What is the derivative of Cos?
In calculus, the derivative of cos(x) is equal to -sin(x)
(d/dx)cos(x) = -sin(x)
cos'(x) = -sin(x)
So what does this mean and how do we get to that answer?
Well, since differentiation involves finding the rate of change (or gradient) of a function, finding the derivative of cos means that we are trying to determine the rate of change of the cos function with respect to x (the angle of the cos function).
This evaluation of the rate of change of the cos function with respect to the variable x is found to be negative sine of x (-sin(x)).
Next we will look at how we calculate the derivative of cos(x).
The derivative of cos(x) from first principles
To find the derivative of cos(x) (or in fact any function) it is often a good idea to start with first principles and the definition of the derivative of a function.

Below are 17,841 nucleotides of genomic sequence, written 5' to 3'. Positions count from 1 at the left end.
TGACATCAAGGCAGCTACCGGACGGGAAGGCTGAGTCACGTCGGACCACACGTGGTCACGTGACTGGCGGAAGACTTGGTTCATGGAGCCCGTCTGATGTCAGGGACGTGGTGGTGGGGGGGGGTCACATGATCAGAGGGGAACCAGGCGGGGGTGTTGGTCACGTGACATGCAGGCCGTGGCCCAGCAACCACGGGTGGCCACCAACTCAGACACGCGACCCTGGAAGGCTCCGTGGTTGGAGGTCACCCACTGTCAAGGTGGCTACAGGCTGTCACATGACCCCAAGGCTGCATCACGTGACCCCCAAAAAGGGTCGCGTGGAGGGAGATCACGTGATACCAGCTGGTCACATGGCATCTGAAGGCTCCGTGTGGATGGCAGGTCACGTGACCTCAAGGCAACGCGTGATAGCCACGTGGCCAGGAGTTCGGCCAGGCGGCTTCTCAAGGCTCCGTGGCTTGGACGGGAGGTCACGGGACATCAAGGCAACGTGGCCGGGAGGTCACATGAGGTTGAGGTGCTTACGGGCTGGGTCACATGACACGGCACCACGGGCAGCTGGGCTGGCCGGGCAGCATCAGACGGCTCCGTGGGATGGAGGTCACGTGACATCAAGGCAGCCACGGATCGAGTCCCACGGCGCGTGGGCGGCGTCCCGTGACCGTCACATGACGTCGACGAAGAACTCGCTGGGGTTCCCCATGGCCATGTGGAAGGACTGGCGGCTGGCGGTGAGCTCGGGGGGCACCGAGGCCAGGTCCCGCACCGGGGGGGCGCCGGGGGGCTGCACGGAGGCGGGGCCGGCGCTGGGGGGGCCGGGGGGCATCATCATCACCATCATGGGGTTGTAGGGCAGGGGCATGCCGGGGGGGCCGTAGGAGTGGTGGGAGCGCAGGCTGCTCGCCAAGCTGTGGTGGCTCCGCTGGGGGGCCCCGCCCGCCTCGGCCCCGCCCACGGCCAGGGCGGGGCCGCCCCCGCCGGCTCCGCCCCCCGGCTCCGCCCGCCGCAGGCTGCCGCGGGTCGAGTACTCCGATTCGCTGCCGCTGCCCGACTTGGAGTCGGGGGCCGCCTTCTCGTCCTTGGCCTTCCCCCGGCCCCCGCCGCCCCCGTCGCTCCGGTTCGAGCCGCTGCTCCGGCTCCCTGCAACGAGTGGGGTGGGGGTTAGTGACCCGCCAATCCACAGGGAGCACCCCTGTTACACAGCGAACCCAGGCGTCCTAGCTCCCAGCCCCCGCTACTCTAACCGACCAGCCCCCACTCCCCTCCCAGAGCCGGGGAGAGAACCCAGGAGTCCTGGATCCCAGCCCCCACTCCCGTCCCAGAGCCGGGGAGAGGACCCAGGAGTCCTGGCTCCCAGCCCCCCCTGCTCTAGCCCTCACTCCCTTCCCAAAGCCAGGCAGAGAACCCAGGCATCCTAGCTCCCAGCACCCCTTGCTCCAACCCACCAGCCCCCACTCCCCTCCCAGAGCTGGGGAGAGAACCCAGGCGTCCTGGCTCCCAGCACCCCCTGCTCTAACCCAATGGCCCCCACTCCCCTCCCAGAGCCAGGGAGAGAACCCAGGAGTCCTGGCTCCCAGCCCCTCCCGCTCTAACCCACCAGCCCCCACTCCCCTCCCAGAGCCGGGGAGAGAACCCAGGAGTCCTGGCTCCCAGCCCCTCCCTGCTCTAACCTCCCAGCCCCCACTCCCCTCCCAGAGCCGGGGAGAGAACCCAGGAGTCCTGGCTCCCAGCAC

Recall that derivative of a function f(x) (or f'(x)) can be expressed as
In this case f(x), the function we want to differentiate is cos(x). So if we put f(x) = cos(x) into the definition of the derivative function we get
Next, we need to use the following trigonomic identity relating to cos and the sum of two angles. You may recall (if you don’t then just accept it as fact for now)
We can then apply this trig identity to the cos(x+h) term from above to get:
Then we can do some factorisation of the numerator by rearranging it a little and taking out a common cos(x) term:
Finally, we split the numerator up so that we can apply two formulas related to finding the limits of trigonometric functions.
The following two formulas relating to limits of sin and cos now come in handy. We can plug these two in and then solve:
And that proves that the derivative of cos(x) is -sin(x)